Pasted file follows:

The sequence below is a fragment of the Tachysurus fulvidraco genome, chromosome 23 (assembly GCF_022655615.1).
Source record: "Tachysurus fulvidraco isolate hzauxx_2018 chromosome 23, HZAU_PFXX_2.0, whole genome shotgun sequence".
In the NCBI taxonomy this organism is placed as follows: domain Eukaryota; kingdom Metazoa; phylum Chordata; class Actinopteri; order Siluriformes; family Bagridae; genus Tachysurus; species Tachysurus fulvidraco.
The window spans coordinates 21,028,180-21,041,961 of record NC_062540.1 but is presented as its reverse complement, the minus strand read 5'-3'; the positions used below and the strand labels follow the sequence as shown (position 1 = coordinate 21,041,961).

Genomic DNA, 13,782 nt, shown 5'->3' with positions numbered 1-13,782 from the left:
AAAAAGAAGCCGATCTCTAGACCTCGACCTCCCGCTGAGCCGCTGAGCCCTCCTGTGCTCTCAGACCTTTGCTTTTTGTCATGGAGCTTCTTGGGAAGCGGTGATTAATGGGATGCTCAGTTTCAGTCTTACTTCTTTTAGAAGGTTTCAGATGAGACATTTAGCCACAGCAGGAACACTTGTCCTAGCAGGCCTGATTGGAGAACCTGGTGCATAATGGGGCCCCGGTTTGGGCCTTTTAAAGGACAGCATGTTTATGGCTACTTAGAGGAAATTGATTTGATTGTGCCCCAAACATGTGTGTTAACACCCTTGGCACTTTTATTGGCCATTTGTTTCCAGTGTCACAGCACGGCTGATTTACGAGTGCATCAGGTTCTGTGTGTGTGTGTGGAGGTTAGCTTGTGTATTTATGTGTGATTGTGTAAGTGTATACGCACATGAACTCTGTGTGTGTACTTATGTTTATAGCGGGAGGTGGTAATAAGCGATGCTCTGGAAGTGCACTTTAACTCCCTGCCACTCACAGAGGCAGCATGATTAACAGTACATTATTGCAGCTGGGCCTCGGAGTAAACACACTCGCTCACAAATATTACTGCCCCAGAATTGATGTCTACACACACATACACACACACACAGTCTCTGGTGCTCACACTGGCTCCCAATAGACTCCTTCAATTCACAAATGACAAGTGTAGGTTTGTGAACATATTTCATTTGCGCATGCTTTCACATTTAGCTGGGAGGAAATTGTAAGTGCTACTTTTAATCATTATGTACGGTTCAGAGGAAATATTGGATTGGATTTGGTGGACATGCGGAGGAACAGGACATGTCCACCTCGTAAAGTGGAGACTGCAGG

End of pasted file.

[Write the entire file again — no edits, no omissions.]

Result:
The sequence below is a fragment of the Tachysurus fulvidraco genome, chromosome 23 (assembly GCF_022655615.1).
Source record: "Tachysurus fulvidraco isolate hzauxx_2018 chromosome 23, HZAU_PFXX_2.0, whole genome shotgun sequence".
In the NCBI taxonomy this organism is placed as follows: domain Eukaryota; kingdom Metazoa; phylum Chordata; class Actinopteri; order Siluriformes; family Bagridae; genus Tachysurus; species Tachysurus fulvidraco.
The window spans coordinates 21,028,180-21,041,961 of record NC_062540.1 but is presented as its reverse complement, the minus strand read 5'-3'; the positions used below and the strand labels follow the sequence as shown (position 1 = coordinate 21,041,961).

Genomic DNA, 13,782 nt, shown 5'->3' with positions numbered 1-13,782 from the left:
AAAAAGAAGCCGATCTCTAGACCTCGACCTCCCGCTGAGCCGCTGAGCCCTCCTGTGCTCTCAGACCTTTGCTTTTTGTCATGGAGCTTCTTGGGAAGCGGTGATTAATGGGATGCTCAGTTTCAGTCTTACTTCTTTTAGAAGGTTTCAGATGAGACATTTAGCCACAGCAGGAACACTTGTCCTAGCAGGCCTGATTGGAGAACCTGGTGCATAATGGGGCCCCGGTTTGGGCCTTTTAAAGGACAGCATGTTTATGGCTACTTAGAGGAAATTGATTTGATTGTGCCCCAAACATGTGTGTTAACACCCTTGGCACTTTTATTGGCCATTTGTTTCCAGTGTCACAGCACGGCTGATTTACGAGTGCATCAGGTTCTGTGTGTGTGTGTGGAGGTTAGCTTGTGTATTTATGTGTGATTGTGTAAGTGTATACGCACATGAACTCTGTGTGTGTACTTATGTTTATAGCGGGAGGTGGTAATAAGCGATGCTCTGGAAGTGCACTTTAACTCCCTGCCACTCACAGAGGCAGCATGATTAACAGTACATTATTGCAGCTGGGCCTCGGAGTAAACACACTCGCTCACAAATATTACTGCCCCAGAATTGATGTCTACACACACATACACACACACACAGTCTCTGGTGCTCACACTGGCTCCCAATAGACTCCTTCAATTCACAAATGACAAGTGTAGGTTTGTGAACATATTTCATTTGCGCATGCTTTCACATTTAGCTGGGAGGAAATTGTAAGTGCTACTTTTAATCATTATGTACGGTTCAGAGGAAATATTGGATTGGATTTGGTGGACATGCGGAGGAACAGGACATGTCCACCTCGTAAAGTGGAGACTGCAGG